We wanted to change so much, but the first thing you have to realise is realise what you can and can’t do – there’s no use taking an outstanding school model and dropping it into somewhere in special measures. It just won’t work. Many things can be changed immediately, but some have to be more gradual.
The most immediate thing we did was alter the first couple of weeks of term in September, so the school wasn’t running normally until the third week. Week one was solely devoted to staff training – we wanted to recalibrate their expectations for what the school was about, and what we wanted to achieve. We knew that most staff were desperate for the school to work and that they just needed the right systems and structures in place. After that, we brought the year groups in one at a time in the second week, starting with Year Seven on the Monday and moving upwards after that. We were very firm and clear with them, focusing primarily on the new expectations we had and routines we were implementing.
Behaviour was the most important thing in the short term, and there’s been a huge change in that. We firmly believe in the zero-tolerance approach, and the difference between the start of the Autumn term and the start of the Spring term is astonishing. By zero-tolerance we don’t mean silence at all times; we simply mean that the adult is in charge and we follow all instructions without delay. In the longer term, a knowledge curriculum with sensible assessment will make the biggest difference, and I think our extra-curricular programme will help immeasurably as well. There’s still a long way to go, and I don’t want to pretend that we are anything other than a clear work in progress, but I passionately believe that this stuff is already making a huge difference.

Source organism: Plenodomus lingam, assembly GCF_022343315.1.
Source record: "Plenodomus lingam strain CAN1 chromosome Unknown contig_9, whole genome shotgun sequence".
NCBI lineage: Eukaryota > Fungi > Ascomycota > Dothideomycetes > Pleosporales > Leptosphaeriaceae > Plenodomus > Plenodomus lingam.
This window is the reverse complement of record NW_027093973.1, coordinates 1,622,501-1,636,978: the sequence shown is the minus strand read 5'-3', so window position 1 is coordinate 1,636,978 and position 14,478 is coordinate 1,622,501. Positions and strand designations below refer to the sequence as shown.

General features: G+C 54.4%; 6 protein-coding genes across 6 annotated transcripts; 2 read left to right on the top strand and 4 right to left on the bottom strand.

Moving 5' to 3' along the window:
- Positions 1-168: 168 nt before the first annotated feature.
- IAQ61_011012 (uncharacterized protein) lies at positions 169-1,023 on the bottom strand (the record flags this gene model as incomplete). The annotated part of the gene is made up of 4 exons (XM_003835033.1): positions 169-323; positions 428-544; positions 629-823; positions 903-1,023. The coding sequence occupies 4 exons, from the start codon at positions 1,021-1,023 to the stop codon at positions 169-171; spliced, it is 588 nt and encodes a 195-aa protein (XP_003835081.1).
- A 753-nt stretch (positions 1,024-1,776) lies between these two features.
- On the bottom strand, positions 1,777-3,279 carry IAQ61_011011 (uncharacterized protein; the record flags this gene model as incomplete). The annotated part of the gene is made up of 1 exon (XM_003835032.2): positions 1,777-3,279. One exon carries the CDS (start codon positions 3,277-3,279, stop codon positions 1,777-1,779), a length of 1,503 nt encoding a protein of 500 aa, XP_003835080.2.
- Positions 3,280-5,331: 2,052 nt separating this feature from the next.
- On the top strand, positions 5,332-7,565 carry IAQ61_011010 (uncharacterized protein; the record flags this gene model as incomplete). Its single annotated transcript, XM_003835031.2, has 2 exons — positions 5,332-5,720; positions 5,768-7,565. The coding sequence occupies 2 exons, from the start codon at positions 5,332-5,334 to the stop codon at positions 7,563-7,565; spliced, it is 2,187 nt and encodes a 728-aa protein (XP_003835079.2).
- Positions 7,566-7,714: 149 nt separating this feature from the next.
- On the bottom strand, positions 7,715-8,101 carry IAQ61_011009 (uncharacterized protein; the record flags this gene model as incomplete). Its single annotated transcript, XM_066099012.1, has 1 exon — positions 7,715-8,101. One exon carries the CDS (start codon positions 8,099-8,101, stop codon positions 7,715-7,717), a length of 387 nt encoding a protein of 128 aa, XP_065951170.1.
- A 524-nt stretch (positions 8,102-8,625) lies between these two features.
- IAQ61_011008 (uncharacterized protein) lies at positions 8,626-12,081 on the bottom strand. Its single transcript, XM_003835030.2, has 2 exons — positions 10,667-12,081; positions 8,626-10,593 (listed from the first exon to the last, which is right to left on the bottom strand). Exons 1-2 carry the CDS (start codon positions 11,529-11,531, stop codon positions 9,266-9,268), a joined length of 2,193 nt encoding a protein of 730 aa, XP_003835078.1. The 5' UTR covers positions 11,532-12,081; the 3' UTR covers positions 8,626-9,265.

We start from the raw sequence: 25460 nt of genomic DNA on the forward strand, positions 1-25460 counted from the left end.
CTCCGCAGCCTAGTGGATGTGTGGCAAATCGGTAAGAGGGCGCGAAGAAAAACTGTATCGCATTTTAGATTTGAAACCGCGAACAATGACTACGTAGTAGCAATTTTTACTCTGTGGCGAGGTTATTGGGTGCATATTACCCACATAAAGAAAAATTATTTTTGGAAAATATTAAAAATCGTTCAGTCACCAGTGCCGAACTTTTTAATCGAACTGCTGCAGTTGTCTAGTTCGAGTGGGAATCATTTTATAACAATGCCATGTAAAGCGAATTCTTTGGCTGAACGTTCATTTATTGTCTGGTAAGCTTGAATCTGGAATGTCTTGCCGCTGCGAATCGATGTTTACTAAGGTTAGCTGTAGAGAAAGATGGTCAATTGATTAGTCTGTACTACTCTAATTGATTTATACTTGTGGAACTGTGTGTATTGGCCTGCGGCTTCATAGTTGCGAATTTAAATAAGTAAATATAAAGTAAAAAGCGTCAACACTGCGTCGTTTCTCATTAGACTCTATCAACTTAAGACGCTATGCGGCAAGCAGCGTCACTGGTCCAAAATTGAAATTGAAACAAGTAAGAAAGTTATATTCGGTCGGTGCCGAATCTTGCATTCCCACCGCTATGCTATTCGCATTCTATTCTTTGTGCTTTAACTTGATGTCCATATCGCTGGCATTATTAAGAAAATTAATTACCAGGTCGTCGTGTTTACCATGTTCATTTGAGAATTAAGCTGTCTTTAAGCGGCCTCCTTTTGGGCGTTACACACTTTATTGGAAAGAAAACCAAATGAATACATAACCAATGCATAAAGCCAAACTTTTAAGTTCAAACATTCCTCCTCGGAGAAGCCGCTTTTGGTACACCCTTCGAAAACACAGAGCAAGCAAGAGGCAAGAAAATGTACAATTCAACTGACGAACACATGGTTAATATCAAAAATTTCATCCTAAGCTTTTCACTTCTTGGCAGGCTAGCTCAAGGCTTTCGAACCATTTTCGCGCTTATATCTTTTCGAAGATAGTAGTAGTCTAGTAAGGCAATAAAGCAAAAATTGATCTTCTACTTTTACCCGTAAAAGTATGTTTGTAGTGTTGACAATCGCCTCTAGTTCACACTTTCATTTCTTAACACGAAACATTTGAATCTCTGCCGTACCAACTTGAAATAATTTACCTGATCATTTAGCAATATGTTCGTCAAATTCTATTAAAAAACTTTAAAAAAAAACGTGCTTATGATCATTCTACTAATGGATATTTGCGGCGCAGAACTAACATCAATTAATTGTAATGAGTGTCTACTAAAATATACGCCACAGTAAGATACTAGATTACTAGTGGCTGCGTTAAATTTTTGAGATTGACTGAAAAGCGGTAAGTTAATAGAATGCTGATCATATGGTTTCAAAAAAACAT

What do you do to maintain pupil and staff wellbeing?
One of the best things we do is to offer free breakfast for all staff between 7:30AM and 8:00AM, and then free breakfast for all of the children between 8:00AM and 8:25AM. Most of them take us up on this offer, and it definitely helps with the rest of the day – the evidence about the importance of breakfast is clear for all to see.
For teachers, the main changes we’ve made have been reducing workload through improving our assessment practice. We used to have six data drops a year, but we’ve changed that to three, and we’ve removed written comments from workbooks to minimise marking. In time we will drop down to 2 assessment points a year when we feel that the curriculum is designed to enable this. Our teacher handbook is also much smaller than average – we’re asking teachers to do a few things in their lessons, but to do them consistently and to a high standard.